From the Coriolis Effect article on Wikipedia, the following with regard to the Coriolis Effect on a rotating sphere: By setting vn = 0, it can be seen immediately that (for positive φ and ω) a ...
4
votes
2answers
179 views

Kinetics energy with different reference frame (a fighter plane shoots a bullet)?

Suppose a plane flies at 1km/s and shoots a 2kg projectile at 1km/s, so to the Earth the projectile flies at 2km/s with 2*2*2/2 = 4MJ. The same gun, when fixed on Earth, shoots the same 2kg ...
3
votes
1answer
5k views

Add air resistance to projectile motion

I am given an initial x and y position and initial velocity and I was asked to graph the trajectory in 1 second intervals. This is what I have so far: If $x_0 = 1, v_{0x} = 70, y_0 = 0, v_{0y} = 80, ...
38
votes
6answers
55k views

Could someone jump from the international space station and live?

Felix Baumgartner just completed his breathtaking free-fall skydiving jump from $120,000\,\text{feet} = 39\,\text{km}$ above the Earth, breaking the speed of sound during the process. I was wondering ...
5
votes
3answers
3k views

Finding optimal angle for projectile, taking into account linear (Stokes) drag

If you throw a projectile from the ground at a certain angle, it's not hard to see that, assuming we're in a vacuum, throwing it at 45º from the ground will always make it go farthest before it hits ...
8
votes
3answers
3k views

Intuitive meaning of factor 2 in formula of vertical throw max height $h=v^2/2g$

This is a question about a simple thing. The simplified expression for maximum height in vertical throw is $h=\frac{v^2}{2g}$ , could anyone explain intuitively (analogies are welcome) why there is a ...
4
votes
2answers
2k views

The angle of launching an Angry Bird that will land the bird furthest from the launching point is 45 degrees?

This is a question motivated by Angry Birds. When playing the game, I notice that if the initial velocity is constant, the way to land a bird furthest away from the launching point is by launching ...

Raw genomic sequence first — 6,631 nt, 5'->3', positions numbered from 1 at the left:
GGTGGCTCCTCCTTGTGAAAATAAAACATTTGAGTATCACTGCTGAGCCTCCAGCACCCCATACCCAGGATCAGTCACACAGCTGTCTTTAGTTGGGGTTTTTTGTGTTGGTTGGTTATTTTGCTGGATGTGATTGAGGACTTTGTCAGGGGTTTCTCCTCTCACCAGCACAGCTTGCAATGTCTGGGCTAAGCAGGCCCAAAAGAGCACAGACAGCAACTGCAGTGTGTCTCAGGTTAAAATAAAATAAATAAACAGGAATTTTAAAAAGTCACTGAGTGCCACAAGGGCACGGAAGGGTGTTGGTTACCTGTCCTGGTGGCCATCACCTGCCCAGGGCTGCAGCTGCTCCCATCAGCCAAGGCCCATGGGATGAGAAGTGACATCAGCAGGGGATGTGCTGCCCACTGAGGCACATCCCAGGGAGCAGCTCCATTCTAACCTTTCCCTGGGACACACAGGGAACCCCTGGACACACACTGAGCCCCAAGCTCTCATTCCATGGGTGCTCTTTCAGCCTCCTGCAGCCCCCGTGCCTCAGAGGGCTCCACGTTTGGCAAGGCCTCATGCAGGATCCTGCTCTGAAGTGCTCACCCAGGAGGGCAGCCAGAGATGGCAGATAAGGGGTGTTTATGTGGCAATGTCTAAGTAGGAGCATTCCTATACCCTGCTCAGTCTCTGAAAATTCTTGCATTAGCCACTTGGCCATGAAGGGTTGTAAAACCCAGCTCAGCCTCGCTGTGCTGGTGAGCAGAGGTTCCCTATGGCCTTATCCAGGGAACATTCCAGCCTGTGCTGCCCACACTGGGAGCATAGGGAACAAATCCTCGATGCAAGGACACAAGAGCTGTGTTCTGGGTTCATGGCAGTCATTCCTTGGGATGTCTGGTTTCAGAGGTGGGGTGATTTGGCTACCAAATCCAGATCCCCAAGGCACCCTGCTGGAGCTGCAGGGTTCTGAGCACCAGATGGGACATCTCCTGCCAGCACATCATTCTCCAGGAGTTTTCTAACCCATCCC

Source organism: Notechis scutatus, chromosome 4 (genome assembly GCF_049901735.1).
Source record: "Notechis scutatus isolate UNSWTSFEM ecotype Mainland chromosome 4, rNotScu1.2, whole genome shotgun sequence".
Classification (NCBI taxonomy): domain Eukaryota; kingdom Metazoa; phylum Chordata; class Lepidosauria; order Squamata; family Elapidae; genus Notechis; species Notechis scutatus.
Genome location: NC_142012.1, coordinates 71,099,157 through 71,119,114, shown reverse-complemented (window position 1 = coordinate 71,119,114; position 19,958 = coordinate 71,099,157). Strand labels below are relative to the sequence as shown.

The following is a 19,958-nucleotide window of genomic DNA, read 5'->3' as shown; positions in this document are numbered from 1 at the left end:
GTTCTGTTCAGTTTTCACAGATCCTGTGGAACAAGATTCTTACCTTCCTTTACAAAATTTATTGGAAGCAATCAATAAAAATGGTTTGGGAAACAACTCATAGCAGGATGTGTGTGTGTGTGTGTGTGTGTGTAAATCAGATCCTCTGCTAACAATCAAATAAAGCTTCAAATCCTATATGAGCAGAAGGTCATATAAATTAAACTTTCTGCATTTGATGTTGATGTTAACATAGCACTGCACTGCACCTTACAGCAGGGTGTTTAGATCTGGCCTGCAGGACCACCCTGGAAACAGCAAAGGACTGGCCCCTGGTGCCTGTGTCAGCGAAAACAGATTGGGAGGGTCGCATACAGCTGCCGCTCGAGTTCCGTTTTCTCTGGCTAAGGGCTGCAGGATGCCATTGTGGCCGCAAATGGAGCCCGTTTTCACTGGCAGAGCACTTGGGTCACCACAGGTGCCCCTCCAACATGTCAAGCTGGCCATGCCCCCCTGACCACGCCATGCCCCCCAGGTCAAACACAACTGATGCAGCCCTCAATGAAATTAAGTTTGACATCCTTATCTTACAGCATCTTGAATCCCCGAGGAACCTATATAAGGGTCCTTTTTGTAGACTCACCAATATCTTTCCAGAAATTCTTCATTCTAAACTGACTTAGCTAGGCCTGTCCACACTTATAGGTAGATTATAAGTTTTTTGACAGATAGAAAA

3
votes
1answer
3k views

How to modify the bullet trajectory based on the ballistic coefficient?

I am new to the physics surrounding bullet trajectory and how it is calculated. I am a software developer and I am working on a ballistics calculator for rifles. I am using wiki for the trajectory ...
2
votes
8answers
4k views

Real world examples for projectile thrown upwards or downwards

I am preparing a physics course for high school about projectile motions. If a projectile moves with initial velocity $v_0$ in the gravitational field of the earth, the equation $$ s(t) = 1/2 g t^2 ...
1
vote
3answers
474 views

Coriolis force on bullet vs airplane

Why do airplanes experience negligible Coriolis force while bullets experience the Coriolis force in long range shooting, even though the mass of airplane is much bigger than a bullet?
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2answers
2k views

Finding the optimal angle of a projectile motion [closed]

I am trying to solve a task in which I need to calculate the optimal angle($\alpha$) with which the projectile will land the furthest from a height ($h$), so what I basically have is the equations for ...
1
vote
2answers
248 views

Estimating atmospheric friction by measuring the change in velocity of a ball thrown straight upwards

Imagine I throw a ball straight upwards with some velocity $v_1$, and filming the ball with a camera, I can estimate a velocity $v_2$ (along the same vector) after the ball has moved a distance $D$. ...
1
vote
1answer
849 views

Time of a ball going up and down with air resistance